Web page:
Former Reserve Bank governor Tito Mboweni is reported to have said some things the now disbanded ANC Youth League (ANCYL) leadership would have had a few choice words about.
He would have been labelled a counter-revolutionary used by white liberals and the capitalist class. And he would have been called a few other names, as a few cadres have experienced in the past.
Let us not forget that the ANCYL hauled Minister of Public Enterprises Malusi Gigaba over the coals in August 2011 when he suggested that the nationalisation debate was damaging the country. He was accused of “grandstanding and pleasing imperialists”.
Responding to a question about the proposal for a state-owned steel company, Mboweni reportedly said on Friday, while addressing business leaders and academics in Port Elizabeth: “I do not believe in nationalisation. The ANC government does not know how to run most things it owns.
“Look at what we are doing with Telkom. We do not know how to run an airline (SAA), the SABC is meant to just broadcast, just that, and we don’t know how to run it.”
I hope his critics do not latch on to the small point of “ANC-led government”.
They should focus on the larger point, which is that nationalisation isn’t a good idea for this economy, which is also something the ANC agrees on. Wholesale nationalisation is bad for the country.
Although I largely agree with Mboweni, when you look at SAA, for example, it should be viewed more as a national imperative than just a business.
If SAA were run by a private company, many routes would be cut to make it more profitable. The value the national carrier has in connecting South African businesses to other markets cannot be quantified in terms of profitability for the airline, but those routes do more for the economy.
The economic value for the country exceeds the airline’s profitability. We need to ask what is more important.
New Zealand learnt the lesson the hard way when it sold an airline to a private company, then had to renationalise it at a higher cost because the new owners cut the routes that were of strategic economic importance.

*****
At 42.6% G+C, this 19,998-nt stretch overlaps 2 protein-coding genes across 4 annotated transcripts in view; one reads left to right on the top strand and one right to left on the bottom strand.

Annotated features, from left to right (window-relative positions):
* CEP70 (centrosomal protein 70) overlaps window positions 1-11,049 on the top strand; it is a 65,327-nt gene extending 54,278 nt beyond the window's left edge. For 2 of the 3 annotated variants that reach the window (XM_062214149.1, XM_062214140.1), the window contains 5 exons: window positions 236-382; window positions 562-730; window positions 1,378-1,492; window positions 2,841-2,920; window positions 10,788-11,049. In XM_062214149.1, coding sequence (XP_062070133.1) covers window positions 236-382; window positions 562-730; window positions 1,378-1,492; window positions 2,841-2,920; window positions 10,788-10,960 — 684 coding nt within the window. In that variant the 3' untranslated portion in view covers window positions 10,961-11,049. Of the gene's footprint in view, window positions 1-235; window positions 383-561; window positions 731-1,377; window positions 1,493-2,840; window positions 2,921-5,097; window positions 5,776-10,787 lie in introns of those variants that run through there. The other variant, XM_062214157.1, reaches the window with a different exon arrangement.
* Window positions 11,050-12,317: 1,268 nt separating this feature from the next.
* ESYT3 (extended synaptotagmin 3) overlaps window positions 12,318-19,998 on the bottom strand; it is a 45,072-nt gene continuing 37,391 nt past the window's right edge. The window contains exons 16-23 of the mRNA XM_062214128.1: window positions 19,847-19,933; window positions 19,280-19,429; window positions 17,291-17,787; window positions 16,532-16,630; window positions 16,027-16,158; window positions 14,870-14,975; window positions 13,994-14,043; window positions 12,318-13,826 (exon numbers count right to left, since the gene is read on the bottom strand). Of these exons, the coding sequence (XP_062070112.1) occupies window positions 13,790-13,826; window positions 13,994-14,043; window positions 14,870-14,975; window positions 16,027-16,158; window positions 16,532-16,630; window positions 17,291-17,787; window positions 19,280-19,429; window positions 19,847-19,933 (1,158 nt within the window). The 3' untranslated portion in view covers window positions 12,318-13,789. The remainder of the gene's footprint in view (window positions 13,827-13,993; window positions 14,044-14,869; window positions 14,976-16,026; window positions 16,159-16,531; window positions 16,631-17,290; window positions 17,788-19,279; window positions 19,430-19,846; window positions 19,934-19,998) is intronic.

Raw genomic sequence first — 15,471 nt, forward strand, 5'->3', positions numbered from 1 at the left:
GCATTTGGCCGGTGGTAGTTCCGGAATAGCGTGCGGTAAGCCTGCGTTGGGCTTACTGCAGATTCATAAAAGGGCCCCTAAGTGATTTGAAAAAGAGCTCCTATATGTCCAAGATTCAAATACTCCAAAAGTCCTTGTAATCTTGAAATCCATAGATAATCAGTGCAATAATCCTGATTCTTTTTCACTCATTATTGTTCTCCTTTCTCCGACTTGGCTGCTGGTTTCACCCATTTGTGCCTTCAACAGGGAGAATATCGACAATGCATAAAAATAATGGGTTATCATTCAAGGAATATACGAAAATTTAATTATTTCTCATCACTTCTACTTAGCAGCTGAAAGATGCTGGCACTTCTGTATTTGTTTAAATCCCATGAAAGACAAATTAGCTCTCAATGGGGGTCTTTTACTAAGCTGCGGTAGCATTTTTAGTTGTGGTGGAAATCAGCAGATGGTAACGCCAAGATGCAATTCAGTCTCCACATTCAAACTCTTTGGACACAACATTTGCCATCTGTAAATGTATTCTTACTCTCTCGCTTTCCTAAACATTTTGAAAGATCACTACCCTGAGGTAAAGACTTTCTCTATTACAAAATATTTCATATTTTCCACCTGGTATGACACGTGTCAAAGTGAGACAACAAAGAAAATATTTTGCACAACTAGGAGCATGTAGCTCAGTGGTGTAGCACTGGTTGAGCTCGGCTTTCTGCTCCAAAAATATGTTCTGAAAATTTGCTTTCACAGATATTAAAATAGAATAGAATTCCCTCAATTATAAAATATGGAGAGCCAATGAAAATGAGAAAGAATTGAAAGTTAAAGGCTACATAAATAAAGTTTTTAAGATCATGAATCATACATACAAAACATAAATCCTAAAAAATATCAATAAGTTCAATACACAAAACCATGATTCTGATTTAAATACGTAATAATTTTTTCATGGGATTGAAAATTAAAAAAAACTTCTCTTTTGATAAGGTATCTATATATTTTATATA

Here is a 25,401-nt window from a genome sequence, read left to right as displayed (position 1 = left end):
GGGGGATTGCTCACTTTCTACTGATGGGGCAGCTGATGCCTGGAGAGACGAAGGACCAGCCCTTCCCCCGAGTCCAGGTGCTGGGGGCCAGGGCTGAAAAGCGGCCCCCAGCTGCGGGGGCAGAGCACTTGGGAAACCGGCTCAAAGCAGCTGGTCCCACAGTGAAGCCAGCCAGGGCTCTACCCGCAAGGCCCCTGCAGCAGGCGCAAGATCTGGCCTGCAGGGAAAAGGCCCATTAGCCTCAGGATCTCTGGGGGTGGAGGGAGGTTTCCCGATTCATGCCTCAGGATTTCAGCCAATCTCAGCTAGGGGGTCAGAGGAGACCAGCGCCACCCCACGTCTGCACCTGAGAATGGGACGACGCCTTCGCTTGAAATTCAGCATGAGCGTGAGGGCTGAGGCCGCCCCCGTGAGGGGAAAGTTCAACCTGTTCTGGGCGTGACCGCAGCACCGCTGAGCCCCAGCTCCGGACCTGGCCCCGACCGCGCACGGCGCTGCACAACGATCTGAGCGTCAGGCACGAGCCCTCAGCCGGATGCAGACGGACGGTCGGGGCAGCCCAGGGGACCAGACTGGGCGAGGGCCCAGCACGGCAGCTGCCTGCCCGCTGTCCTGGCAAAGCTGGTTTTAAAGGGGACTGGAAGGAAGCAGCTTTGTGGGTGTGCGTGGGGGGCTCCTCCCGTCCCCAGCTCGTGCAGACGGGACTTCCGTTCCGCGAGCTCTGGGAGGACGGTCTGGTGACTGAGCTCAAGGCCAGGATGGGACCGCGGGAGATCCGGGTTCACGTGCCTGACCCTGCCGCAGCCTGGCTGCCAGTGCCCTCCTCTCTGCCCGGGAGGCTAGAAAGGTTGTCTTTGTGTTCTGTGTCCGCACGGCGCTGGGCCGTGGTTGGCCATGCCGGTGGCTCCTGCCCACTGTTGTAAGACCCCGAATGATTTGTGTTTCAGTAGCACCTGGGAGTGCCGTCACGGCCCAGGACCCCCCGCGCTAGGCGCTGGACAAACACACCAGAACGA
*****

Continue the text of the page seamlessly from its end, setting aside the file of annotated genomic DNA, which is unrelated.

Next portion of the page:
The new owners did nothing wrong; they were looking at the bottom line. But a national carrier has a bigger duty than that.
Yet SAA needs fixing. It needs a great chief executive who will be at the helm for a long time. It needs a great management team and a focused board to ensure it is run efficiently.
Nationalisation is a topic that was close to the heart of the ANCYL. The young lions got the country talking about nationalisation and forced some of us to read up about what it is and what it would mean.
Credit must be given to the league for forcing citizens to discuss a policy issue for a change instead of a scandal. The idea of nationalisation fills people with fear even though they do not really understand it.
On December 20, in his capacity as head of the ANC economic transformation policy commission, Gigaba told the party’s elective conference: “National conference was eager we provide final clarity on the issue. The issue of nationalisation as we have discussed it over the last few months is off the table.”
Although “strategic state ownership” might be implemented where necessary, as the resolution reads, “the state will increase state ownership in strategic sectors where deemed appropriate, on the balance of evidence”.
In other words, we need a mixed economy, efficiently run state-run enterprises where necessary, and a strong capitalist market.
* Khaya Dlanga is a social commentator and author of In My Arrogant Opinion.